[FOM] speaking of provability logic

Craig Smorynski smorynski at sbcglobal.net
Wed May 23 10:47:26 EDT 2012

In a discussion of the fixed point theorem in provability logic and a new proof by Lisa Reidhaar-Olsen Giovanni Sambin makes a few remarks on its history and suggests Dick de Jongh or I should add something.

It was several decades ago, but I recall that when I was in A'dam working on my chapter for the Handbook of Mathematical Logic, Dick informed me of work he and Martin Hugo Löb had been working on on provability logic. They had proven some basic results, among which included the uniqueness of the fixed points. I suggested that explicit definability had to follow by Beth's Theorem, but he said that no one had proven Beth's Theorem. In a short time I had proven the explicit definability in the case where there were no variables other than the fixed point. I then left for Chicago for Christmas and when I returned Dick informed me that he had given a model theoretic proof of the full result. As a result of my reporting on this stuff in an overblown draft of my Handbook article, we got a flood of papers from Sienna. Claudio Bernardi had proven the uniqueness result and explicit definability in the same case as I had. My proof gave a simple procedure for finding the fixed points in a normal form, which I don't believe his more topological argument did, so I was well pleased with myself.

Soon Dick and Giovanni independently gave syntactic proofs of the full explicit definability result. I gave a little survey talk on this at one of the European ASL meetings, but the paper was too long for inclusion in the proceedings so I substituted a new proof using Beth's Theorem which I had proven via the Joint Consistency Theorem. At the same time Boolos had proven the result via interpolation proof theoretically.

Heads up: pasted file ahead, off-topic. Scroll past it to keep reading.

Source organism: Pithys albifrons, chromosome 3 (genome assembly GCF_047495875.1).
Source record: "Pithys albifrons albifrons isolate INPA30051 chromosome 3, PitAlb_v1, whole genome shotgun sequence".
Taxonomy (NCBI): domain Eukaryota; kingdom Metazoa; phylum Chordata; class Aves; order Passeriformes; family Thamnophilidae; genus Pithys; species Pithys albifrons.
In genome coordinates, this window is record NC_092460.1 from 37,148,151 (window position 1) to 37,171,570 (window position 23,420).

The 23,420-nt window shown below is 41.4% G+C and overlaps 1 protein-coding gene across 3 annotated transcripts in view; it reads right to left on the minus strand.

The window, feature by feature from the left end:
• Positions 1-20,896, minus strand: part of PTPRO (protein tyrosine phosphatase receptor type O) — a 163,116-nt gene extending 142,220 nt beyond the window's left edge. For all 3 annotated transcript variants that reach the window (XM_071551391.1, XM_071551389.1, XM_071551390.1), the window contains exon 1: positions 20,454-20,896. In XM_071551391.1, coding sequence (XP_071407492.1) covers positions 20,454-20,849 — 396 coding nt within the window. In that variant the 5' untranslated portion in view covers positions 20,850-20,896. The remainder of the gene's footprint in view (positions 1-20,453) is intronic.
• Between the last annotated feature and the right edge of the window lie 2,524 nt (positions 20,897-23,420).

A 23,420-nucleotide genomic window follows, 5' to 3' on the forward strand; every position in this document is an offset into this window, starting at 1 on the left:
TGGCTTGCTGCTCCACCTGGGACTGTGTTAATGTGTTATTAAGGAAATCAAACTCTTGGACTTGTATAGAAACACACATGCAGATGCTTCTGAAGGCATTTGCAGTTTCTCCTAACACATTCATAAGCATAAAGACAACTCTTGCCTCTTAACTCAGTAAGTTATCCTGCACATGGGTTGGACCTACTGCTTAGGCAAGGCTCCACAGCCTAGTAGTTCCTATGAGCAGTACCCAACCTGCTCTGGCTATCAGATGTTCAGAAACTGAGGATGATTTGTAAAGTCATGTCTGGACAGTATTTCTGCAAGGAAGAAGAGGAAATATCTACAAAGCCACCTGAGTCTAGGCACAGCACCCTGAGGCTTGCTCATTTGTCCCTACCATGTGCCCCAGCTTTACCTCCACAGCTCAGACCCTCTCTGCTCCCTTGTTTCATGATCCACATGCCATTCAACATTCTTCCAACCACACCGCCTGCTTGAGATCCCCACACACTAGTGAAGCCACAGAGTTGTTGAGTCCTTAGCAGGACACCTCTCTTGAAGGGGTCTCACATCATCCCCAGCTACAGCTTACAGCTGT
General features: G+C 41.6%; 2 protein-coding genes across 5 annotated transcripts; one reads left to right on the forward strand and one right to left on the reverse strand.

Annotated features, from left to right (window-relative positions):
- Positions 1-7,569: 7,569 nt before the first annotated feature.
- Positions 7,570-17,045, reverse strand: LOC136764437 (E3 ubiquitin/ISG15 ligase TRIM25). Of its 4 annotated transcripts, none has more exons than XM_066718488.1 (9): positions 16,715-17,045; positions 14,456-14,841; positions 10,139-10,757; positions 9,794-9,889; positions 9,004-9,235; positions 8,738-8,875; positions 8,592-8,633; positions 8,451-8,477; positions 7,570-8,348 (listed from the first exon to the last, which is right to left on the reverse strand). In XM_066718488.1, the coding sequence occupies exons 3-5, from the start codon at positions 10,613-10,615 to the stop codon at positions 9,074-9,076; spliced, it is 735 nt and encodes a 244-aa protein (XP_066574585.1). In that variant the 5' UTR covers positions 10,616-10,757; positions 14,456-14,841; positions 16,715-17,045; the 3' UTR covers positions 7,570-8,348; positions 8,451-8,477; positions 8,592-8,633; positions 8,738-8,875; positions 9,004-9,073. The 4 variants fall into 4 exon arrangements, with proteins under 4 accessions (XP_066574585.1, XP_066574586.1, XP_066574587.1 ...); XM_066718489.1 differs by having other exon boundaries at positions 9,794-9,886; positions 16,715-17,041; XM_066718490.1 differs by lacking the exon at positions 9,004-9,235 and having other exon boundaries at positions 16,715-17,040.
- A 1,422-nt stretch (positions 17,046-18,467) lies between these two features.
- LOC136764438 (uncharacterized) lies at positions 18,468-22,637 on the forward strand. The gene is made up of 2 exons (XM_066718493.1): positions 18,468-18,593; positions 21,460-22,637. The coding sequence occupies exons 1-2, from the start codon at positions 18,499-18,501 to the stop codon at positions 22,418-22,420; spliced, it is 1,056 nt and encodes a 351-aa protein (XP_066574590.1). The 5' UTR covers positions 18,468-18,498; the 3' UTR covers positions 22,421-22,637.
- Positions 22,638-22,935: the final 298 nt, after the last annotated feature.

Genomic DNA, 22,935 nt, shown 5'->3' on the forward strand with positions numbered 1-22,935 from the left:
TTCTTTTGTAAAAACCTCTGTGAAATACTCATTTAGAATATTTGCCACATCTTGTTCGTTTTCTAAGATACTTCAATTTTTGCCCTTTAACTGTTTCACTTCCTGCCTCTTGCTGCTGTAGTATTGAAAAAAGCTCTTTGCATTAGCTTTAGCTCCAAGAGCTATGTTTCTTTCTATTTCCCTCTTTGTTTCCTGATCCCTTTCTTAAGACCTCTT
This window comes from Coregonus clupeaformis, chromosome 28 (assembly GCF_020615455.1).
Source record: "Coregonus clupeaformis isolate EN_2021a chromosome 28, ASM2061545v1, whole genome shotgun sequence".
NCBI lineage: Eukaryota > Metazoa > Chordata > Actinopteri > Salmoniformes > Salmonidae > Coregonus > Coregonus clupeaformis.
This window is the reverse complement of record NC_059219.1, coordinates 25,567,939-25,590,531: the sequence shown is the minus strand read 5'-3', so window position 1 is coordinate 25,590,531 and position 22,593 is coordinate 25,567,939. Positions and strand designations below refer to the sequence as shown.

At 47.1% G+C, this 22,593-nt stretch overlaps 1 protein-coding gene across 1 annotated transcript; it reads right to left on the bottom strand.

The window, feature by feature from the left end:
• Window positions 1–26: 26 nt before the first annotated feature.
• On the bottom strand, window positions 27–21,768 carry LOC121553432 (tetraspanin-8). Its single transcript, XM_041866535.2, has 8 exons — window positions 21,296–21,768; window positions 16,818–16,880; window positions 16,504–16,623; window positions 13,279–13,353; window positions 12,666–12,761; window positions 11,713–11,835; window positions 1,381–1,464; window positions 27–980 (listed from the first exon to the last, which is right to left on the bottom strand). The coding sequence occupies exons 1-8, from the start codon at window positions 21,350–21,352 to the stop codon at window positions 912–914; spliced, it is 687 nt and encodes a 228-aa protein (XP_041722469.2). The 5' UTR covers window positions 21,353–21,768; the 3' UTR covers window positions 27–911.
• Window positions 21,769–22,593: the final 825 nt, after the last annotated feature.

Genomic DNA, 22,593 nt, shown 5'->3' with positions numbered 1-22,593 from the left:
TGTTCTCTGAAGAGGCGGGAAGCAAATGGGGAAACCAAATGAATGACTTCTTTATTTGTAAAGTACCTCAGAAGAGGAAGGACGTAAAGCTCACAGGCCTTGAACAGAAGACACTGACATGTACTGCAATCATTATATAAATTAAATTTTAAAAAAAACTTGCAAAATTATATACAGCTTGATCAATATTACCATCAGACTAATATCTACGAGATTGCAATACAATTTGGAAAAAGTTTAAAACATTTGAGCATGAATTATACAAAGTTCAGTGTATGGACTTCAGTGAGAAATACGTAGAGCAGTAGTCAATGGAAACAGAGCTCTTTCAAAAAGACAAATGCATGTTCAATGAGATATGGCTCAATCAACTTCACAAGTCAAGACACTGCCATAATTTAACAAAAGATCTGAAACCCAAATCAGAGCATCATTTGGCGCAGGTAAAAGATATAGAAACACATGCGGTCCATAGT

Boolos, of course, also gave a model theoretic proof of the full result in his book. Being lazy and knowing the simple syntactic proof I did not read over his proof too carefully and in describing it in my own book miscalculated the bounds on the sizes of Kripke models one would have to search through to find the fixed point. My memory for details never having been great I cannot specify who or where, but a paper pointing out my error was rejected from some journal despite my positive report.

A few years later Julia Robinson arranged for me to write a survey paper in the Bulletin of the AMS and I invented my fixed point algebras as an expositional device and proved that the uniqueness result held for finite such algebras on simple group theoretic grounds, an old result of Burnside to be exact.

To this I can add that whenever it was that I was in Buffalo Kathy Kessel proved the interpolation theorem for the provability logic of the Mostowski operator declaring provability in one of a list of theories.

And, of course, there are the non-uniqueness results of Dave Guaspari and Robert Solovay for the Rosser sentence.

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